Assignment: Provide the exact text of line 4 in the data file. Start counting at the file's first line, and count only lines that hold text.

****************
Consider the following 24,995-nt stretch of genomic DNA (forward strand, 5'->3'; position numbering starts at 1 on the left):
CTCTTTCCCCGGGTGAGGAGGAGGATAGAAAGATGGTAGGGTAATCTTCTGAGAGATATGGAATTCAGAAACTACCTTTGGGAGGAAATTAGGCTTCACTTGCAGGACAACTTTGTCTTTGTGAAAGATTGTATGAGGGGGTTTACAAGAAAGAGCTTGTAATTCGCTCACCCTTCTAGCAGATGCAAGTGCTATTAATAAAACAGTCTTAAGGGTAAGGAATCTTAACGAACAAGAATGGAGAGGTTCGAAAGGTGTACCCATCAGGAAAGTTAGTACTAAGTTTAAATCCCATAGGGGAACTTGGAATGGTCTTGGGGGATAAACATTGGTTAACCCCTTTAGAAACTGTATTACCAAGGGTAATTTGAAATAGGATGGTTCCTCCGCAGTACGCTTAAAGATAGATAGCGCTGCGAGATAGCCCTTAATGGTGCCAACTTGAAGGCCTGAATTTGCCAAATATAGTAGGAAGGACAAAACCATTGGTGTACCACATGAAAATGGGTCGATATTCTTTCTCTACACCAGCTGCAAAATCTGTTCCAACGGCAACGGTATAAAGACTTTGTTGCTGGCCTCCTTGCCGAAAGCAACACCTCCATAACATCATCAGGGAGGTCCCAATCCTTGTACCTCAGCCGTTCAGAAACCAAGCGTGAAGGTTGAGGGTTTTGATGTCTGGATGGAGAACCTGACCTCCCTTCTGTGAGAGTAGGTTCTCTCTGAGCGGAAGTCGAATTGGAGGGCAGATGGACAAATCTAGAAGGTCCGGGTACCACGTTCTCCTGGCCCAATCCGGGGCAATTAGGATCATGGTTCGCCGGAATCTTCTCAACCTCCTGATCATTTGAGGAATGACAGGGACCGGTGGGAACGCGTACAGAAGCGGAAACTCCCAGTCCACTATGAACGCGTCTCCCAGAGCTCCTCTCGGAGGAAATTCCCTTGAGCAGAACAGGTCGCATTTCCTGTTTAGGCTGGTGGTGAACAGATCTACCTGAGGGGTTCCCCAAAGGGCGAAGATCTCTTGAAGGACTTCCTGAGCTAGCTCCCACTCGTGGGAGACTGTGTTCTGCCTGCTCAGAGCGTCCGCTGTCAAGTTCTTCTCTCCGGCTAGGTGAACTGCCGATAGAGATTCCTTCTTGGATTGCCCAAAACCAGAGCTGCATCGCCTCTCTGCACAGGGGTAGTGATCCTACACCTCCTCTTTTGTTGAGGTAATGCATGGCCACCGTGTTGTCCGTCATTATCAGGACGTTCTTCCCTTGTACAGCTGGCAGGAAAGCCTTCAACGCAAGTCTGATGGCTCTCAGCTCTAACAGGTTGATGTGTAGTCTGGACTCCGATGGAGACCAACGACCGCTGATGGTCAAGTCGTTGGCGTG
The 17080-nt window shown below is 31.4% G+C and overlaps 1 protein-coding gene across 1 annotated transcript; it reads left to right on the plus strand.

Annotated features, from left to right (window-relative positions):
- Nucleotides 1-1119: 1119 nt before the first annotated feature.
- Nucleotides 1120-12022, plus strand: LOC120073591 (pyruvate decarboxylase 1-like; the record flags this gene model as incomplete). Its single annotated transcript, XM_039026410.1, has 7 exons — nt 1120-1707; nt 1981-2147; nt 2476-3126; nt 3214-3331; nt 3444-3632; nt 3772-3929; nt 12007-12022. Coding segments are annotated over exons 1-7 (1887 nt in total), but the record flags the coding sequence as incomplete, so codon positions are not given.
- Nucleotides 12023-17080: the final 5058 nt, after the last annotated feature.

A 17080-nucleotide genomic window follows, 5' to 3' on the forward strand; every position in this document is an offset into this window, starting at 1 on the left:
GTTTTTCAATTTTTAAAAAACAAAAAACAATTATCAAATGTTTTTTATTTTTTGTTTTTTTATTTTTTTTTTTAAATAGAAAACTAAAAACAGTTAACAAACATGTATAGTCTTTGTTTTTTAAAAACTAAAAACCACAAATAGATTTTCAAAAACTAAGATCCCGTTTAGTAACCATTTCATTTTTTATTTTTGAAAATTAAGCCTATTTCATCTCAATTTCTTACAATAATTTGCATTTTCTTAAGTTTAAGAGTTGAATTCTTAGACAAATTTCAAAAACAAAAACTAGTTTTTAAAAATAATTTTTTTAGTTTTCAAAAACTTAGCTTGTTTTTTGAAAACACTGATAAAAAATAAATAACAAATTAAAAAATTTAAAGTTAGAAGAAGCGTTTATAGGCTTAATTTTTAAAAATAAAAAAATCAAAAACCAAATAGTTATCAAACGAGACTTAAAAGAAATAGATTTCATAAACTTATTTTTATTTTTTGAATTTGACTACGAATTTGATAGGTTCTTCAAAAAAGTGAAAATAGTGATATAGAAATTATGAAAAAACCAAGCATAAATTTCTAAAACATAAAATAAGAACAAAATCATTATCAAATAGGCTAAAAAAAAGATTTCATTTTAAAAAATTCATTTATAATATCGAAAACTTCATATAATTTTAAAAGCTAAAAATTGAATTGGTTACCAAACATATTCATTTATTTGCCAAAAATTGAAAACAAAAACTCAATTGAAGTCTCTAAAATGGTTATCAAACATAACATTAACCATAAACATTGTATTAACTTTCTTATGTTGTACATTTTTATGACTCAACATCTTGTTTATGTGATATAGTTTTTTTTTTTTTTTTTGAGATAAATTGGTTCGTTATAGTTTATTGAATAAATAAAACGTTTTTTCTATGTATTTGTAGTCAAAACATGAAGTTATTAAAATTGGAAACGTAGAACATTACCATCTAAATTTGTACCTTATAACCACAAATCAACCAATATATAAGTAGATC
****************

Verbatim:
Annotated features, from left to right (window-relative positions):